Efforts to keep the Irvine Co. from developing a portion of scenic Laguna Canyon suffered a setback Wednesday when talks between the company and city officials broke down over the purchase price.
The Irvine Co. offered to sell the 2,150-acre Laguna Laurel site for $90 million, but the city said it could not go above $70 million.
The stalemate raised doubts as to whether both sides can come up with a plan in time to allow campaigning for a $20-million bond measure on the Nov. 6 ballot to help pay for the land. Supporters of the bond proposal, Measure H, said voters would not approve a tax increase unless they know how the bond will fit into an overall plan to save the canyon from development.
"I have not yet thrown in the towel," said campaign manager Paul Freeman, who was hired by both the city and the Irvine Co. to help forge a purchase agreement. "But at the same time, the sand is running through the hourglass here. There's not much more time to dance."
Councilman Robert F. Gentry, a member of the negotiating committee, said he felt frustrated after Wednesday's three-hour bargaining session, but held out hope that the company would reduce its price.
"I thought the City Council came in with a substantial offer to buy the land, and I did not expect the company to be as rigid as it is. Sixty-five million dollars is not unrealistic at all for a community of 25,000, where the city would be giving up a number of projects it has on line in order to move its resources toward the purchase of the canyon."
Company officials said their offer was based on the land's appraised value of $105 million, plus $30.2 million in infrastructure improvements required in their development agreement with Orange County.
In its proposal, the company offered to exclude the $30.2-million cost and make a cash contribution at the end of a five-year buyout period of $15 million, for a total sales price of $90 million.
Irvine Co. Senior Vice President Gary Hunt said other incentives included eliminating the interest costs, estimated at $29 million, and selling 90% of the land in the first year for a down payment of $40 million.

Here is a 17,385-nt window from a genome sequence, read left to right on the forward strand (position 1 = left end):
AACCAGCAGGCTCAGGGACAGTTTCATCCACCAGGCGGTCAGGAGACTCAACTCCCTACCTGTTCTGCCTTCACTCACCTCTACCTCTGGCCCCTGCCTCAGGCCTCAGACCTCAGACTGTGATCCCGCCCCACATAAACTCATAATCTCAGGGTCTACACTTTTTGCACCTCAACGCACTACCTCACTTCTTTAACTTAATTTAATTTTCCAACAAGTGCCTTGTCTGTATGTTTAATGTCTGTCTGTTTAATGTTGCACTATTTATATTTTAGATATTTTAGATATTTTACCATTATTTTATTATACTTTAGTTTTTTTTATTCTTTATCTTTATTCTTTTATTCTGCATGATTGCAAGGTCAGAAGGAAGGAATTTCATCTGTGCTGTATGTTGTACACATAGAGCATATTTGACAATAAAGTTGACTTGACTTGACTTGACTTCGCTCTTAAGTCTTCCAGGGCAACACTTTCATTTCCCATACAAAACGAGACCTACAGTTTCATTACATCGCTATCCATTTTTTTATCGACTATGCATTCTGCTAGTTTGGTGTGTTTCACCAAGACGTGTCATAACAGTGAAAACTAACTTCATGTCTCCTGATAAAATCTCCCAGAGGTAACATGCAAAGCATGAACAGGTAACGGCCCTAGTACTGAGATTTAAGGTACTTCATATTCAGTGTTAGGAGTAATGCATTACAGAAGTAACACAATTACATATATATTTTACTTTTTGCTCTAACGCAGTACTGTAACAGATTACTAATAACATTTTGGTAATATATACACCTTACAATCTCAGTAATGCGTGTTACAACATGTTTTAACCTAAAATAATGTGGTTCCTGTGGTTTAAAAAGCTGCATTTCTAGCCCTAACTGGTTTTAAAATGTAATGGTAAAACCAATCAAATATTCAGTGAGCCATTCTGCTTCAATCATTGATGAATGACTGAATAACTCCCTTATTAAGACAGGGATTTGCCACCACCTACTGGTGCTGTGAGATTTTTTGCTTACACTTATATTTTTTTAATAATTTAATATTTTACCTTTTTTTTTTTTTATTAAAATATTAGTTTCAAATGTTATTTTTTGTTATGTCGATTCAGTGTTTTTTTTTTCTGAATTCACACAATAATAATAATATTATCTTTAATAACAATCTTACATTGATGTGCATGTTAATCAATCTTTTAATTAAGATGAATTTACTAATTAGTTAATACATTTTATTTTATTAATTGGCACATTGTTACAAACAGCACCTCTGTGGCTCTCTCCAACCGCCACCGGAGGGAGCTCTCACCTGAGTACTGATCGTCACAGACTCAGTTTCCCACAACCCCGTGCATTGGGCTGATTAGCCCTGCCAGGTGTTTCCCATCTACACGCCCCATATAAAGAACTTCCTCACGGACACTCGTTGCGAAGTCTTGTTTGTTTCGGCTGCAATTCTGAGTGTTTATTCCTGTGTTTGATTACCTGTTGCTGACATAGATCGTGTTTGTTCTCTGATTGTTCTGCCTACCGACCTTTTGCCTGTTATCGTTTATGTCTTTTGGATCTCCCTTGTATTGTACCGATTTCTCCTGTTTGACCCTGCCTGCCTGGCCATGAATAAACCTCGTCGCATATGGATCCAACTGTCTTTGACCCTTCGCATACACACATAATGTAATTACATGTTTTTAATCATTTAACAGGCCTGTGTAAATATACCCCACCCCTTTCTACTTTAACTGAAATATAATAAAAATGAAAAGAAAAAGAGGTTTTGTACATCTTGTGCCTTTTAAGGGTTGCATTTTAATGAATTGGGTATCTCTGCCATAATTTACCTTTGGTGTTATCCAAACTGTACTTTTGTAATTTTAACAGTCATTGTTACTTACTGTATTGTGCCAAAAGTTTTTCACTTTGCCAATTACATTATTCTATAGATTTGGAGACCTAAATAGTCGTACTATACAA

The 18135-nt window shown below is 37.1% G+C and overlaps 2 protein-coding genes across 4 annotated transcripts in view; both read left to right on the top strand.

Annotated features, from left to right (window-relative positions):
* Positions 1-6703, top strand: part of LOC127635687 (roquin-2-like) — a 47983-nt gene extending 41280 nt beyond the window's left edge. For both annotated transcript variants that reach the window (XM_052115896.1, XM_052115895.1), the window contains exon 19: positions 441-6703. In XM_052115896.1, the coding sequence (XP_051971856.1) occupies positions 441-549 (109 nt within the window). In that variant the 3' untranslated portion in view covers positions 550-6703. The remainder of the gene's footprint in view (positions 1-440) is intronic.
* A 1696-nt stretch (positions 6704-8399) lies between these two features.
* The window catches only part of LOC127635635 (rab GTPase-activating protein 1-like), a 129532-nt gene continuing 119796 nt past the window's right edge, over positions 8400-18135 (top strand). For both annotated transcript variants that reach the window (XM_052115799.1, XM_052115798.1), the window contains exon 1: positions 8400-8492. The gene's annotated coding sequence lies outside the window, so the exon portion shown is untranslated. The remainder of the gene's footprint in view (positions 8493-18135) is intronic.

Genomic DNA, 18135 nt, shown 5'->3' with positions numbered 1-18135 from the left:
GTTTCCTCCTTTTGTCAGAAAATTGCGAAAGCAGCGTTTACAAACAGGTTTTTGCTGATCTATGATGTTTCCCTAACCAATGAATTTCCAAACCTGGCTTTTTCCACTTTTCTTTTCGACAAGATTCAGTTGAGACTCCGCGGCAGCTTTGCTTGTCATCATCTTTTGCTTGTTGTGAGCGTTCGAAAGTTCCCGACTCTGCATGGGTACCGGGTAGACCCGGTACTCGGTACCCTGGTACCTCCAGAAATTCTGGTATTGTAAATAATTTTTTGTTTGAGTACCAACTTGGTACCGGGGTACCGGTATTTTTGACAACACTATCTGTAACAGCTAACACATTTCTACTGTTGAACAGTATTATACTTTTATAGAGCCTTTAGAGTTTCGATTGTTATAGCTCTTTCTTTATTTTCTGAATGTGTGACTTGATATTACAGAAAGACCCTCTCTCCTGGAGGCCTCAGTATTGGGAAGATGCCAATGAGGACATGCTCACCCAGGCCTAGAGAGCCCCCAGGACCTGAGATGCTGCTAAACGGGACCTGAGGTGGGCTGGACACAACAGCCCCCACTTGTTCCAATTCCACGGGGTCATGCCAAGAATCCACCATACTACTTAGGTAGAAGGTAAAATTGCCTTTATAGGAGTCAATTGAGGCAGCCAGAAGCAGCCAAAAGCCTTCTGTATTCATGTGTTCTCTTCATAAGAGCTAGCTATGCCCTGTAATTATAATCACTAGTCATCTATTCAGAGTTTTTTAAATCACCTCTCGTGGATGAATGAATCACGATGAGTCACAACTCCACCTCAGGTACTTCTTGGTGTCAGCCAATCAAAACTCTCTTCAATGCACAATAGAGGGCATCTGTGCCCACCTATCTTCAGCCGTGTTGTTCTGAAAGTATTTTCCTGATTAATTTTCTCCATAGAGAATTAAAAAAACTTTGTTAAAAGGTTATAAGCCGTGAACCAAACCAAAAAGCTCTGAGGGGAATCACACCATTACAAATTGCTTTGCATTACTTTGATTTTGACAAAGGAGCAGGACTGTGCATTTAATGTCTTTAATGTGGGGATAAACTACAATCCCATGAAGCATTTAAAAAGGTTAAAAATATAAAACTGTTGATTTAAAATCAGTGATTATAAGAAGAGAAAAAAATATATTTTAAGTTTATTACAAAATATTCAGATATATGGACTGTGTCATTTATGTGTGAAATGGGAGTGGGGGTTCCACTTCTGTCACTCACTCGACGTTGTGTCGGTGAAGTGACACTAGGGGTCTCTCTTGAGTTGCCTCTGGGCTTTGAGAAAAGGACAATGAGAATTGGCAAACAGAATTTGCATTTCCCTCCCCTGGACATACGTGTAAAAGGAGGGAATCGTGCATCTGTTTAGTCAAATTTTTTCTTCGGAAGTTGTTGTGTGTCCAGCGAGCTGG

The 1,800 acres that would be available in the first year is located west of Laguna Canyon Road, where half of the project's 3,200 homes are scheduled to be built. Most of the property--or 1,315 acres--was targeted as open space in the Laguna Laurel development plan. Given the amount of land that would be sold the first year, Hunt argued that the proposal would be attractive to voters.
"Short of giving it away, what more is there to do?" Hunt said. "From our perspective, we have moved mountains to get to what we think is a very, very fair plan."
But opponents argued that the company's starting position of $135.2 million was unreasonable since it was based on the land being developed instead of being in its natural state.
City officials and environmental groups, which had talked at one time of paying $50 million, made a counteroffer Wednesday of $65 million over a six-year period, including a $33-million down payment and $20 million due in the final year. During the session, the city informally raised its offer to $70 million.
Gentry said the city would have been required to raise $11 million in addition to the $20 million raised by Measure H if approved by voters. The city also was counting on a $10-million contribution from the county.
He said that would have included postponing the construction of a proposed city parking garage and seeking state grants.
Councilman Neil Fitzpatrick, who is not a member of the negotiating team, said the city's offer was "a stretch" and counted on money it was not sure would be available. So the company's $90-million price tag, he said, was out of the question.
"I believe the company has had a reasonable idea as to what we could afford all along, and for us to try to get an offer that's just doomed to failure would really perpetuate fraud on the citizens," he said. "We have to give the citizens something that's doable."
Added Councilman Dan Kenney: "We are talking about a substantial amount of money. If (the city's offer) was $70 million, that was equal to one-fifth of what (Irvine Co. Chief Executive Officer) Don Bren paid for the entire Irvine Co."
The executive director of two environmental groups involved in the discussions, Michael Phillips, accused the company of losing sight of what $1 million means to ordinary citizens.
"They have the opportunity to save something. This cannot be all about money," he said.
The environmental groups--Laguna Greenbelt Inc. and Laguna Canyon Conservancy--are challenging in court the validity of the company's development agreement with the county.
Laguna Greenbelt President Elisabeth Brown said agreement has "artificially inflated" the value of the land and affected the land-purchase negotiations.
If both sides cannot agree soon, Gentry said, the campaign to save the canyon "will be back to the trenches to modify and/or stop, that development, and I frankly hope we do not come to that."